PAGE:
Posts Tagged discipling
“If another member of the church sins against you, go and point out the fault when the two of you are alone. If the member listens to you, you have regained that one. But if you are not listened to, take one or two others along with you, so that every word may be confirmed by the evidence of two or three witnesses. If the member refuses to listen to them, tell it to the church; and if the offender refuses to listen even to the church, let such a one be to you as a Gentile and a tax collector. Truly I tell you, whatever you bind on earth will be bound in heaven, and whatever you loose on earth will be loosed in heaven. Again, truly I tell you, if two of you agree on earth about anything you ask, it will be done for you by my Father in heaven. For where two or three are gathered in my name, I am there among them.” [NRSV]
The power of process
Jesus’ teaching on forgiveness is very METHODICAL. (He’d make a good Methodist)
Too often I hear the story of people who get upset with the church or church people and especially the preacher/pastor. On one hand, not one of us is closer to God nor is anyone of us loved more than the other. We all make mistakes. We have all offended and rejected people, intentionally and unintentionally. On the other hand Jesus is telling Matthew and the other disciples persistence in dealing with conflict.
First confront the person one-to-one, (Don’t talk about, gossip, imply to those who might say something.) Take responsibility for your part of the conversation.
Second, if that does not work, take witnesses. (This is its own category, we will discuss in a moment)
Third, take the whole matter to the community. The need of the individual is relevant to the larger community.
Most folks give up before starting the process. We talk to everyone, except those directly involved and want someone else to confront. The next time conflict arrises. Try talking one-on-one, express your experience and expectation. Give the other person or party the opportunity to respond. If they don’t confront and share the same, take a witness or two. If the few of you can’t resolve it continue to expand the pool of witnesses and perspectives.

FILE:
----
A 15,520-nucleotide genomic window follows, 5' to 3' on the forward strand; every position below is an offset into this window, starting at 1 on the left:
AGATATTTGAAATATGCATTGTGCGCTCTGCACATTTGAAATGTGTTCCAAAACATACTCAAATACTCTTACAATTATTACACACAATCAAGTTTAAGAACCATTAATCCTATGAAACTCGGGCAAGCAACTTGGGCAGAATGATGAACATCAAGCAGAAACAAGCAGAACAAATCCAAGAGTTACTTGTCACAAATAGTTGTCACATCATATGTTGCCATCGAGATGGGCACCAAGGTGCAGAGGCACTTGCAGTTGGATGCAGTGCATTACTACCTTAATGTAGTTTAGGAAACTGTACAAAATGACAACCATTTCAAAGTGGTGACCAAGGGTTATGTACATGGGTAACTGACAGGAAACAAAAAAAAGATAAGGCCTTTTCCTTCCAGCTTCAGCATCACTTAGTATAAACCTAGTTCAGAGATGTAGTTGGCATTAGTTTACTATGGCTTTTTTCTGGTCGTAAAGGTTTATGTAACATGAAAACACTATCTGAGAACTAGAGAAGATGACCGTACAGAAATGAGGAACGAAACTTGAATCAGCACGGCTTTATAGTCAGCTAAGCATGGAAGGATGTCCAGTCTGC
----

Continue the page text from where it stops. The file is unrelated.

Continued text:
The power of a witness
A Witness may not be someone who saw or heard the events in question, but can hear and see the follow-up conversation. Think of the role of a counselor or a referee. Someone who can help us speak the truth, speak our hearts and confront with word rather than rage or worse.
This model of witness is our general role as Christian disciples. We are not witnesses to the events of the first century Jesus, but we ARE witnesses to the Word and Work of Jesus and the church in the 21st century.
The power of binding
In wedding we often refer to a couple “tying the knot.” This is symbolically seen in the double fisherman’s knot. For fly fishing it works well to join a leader line to the main line. The more loops on each knot makes the end resulting knot when tightened together one of the strongest of all knots, because of the equality of pressure.
How we respond as a faith community and church family tell our salvation story. If people see and hear us upset over money, property, shared space in the building, and not see our feeding the hungry, embracing the oppressed and being friends with the sinners then we fail the opportunity entrusted to us. Which in some cases lasts for generations.
“Granddaddy said those church folks are cheats and liars” that’s why we don’t go to that church. Half of our work in witnesses is usually untying knots we didn’t tie and never knew were their.